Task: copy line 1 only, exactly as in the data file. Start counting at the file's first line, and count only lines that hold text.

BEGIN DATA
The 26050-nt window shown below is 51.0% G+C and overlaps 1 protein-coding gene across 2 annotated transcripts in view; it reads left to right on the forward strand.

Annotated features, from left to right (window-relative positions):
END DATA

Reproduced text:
The 26050-nt window shown below is 51.0% G+C and overlaps 1 protein-coding gene across 2 annotated transcripts in view; it reads left to right on the forward strand.